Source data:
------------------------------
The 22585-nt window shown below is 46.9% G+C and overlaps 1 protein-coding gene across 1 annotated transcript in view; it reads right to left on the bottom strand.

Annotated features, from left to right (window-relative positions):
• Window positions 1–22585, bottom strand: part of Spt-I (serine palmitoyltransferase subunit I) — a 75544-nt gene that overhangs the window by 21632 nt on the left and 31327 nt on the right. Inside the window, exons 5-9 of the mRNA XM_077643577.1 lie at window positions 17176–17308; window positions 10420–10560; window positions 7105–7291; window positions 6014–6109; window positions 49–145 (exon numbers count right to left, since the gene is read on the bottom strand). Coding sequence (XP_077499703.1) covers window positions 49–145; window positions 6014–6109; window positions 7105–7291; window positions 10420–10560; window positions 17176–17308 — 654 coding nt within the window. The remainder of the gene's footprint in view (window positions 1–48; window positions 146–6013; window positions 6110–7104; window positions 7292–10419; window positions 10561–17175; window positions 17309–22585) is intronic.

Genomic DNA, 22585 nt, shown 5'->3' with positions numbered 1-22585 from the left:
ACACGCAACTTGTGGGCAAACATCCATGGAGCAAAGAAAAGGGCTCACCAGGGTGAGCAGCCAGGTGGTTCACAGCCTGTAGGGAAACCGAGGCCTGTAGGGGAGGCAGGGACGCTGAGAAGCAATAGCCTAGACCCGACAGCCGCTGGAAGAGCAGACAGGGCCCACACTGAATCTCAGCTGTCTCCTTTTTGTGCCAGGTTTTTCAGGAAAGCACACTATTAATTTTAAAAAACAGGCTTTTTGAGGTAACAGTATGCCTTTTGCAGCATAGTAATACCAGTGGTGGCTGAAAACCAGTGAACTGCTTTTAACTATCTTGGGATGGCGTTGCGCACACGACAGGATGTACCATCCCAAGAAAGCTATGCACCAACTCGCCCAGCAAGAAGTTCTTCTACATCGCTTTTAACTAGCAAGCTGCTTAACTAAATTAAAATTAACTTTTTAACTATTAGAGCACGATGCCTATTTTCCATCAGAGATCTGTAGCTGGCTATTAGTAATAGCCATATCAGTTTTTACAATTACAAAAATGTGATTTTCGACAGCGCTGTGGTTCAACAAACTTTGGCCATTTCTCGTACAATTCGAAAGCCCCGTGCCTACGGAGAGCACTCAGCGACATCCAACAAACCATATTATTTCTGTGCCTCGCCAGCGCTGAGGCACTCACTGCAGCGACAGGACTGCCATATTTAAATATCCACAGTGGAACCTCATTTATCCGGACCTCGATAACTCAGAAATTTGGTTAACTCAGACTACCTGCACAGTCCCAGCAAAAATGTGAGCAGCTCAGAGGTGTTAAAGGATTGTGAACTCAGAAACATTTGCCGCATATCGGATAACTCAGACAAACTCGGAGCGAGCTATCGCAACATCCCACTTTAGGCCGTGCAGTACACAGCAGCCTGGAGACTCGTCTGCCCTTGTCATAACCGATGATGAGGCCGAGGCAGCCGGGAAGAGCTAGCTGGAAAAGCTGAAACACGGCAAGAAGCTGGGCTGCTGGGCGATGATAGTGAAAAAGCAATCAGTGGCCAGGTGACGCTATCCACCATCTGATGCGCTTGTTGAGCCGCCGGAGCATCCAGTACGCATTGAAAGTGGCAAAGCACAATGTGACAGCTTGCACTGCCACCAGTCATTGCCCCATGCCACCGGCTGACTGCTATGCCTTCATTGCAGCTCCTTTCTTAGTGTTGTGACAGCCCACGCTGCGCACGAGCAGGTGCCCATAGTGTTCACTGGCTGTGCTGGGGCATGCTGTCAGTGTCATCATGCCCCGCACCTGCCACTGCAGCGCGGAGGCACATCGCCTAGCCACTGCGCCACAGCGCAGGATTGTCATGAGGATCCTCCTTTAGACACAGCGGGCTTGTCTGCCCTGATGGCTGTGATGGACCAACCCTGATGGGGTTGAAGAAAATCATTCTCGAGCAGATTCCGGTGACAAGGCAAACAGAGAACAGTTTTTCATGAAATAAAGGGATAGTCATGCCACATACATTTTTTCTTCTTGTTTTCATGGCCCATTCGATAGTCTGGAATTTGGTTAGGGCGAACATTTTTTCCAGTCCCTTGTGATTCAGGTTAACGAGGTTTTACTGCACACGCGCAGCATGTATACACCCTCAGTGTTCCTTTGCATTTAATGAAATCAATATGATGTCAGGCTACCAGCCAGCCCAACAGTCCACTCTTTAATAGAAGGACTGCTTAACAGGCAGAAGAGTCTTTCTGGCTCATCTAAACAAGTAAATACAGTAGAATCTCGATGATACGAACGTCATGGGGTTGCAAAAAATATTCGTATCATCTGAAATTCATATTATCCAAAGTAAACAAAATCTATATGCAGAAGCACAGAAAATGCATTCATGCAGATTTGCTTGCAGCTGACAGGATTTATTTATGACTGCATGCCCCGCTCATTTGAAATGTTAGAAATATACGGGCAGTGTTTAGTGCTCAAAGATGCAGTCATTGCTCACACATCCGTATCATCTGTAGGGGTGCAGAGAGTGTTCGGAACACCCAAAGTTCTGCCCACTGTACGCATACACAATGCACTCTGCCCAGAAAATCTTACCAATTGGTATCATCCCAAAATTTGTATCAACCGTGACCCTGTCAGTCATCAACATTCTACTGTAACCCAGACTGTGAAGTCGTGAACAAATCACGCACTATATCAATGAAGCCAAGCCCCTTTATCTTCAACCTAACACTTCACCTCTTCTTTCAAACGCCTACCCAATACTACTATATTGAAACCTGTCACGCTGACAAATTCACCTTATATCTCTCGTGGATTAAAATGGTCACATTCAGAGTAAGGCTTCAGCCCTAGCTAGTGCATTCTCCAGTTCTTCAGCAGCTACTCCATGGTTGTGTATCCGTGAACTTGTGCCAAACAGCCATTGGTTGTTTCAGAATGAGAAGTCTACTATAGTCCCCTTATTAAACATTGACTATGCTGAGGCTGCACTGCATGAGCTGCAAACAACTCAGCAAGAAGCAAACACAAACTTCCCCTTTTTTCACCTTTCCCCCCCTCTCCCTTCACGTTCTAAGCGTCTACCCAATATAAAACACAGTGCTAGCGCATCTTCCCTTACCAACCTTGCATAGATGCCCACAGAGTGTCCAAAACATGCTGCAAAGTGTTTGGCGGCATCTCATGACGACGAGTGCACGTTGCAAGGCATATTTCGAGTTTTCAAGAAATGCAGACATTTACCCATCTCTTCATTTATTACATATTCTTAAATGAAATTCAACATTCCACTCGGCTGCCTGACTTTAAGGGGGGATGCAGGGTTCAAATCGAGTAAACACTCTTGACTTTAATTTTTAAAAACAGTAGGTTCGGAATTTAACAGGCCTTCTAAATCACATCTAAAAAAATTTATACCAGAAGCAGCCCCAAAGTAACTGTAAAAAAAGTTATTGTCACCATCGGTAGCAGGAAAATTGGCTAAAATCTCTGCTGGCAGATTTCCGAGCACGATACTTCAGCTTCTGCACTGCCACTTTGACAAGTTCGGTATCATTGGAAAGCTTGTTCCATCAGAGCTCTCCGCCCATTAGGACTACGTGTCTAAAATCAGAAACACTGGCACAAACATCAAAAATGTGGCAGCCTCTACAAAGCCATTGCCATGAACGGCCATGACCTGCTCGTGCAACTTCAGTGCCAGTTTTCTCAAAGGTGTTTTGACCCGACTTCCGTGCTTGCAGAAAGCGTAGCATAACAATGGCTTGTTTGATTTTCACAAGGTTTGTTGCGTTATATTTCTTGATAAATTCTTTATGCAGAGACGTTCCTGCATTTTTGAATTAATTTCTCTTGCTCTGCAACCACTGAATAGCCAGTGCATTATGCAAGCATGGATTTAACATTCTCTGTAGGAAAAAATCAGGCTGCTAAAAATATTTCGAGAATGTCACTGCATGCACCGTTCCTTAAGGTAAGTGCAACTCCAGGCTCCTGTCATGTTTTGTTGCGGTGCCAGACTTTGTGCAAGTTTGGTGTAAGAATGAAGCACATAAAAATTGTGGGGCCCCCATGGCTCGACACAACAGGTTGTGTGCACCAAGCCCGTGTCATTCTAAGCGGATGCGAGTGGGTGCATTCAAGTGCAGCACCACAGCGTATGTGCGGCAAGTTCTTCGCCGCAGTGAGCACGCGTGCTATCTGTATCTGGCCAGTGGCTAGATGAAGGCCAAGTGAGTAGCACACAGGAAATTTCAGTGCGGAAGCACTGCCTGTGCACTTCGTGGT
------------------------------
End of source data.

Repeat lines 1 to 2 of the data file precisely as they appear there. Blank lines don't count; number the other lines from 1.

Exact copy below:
The 22585-nt window shown below is 46.9% G+C and overlaps 1 protein-coding gene across 1 annotated transcript in view; it reads right to left on the bottom strand.

Annotated features, from left to right (window-relative positions):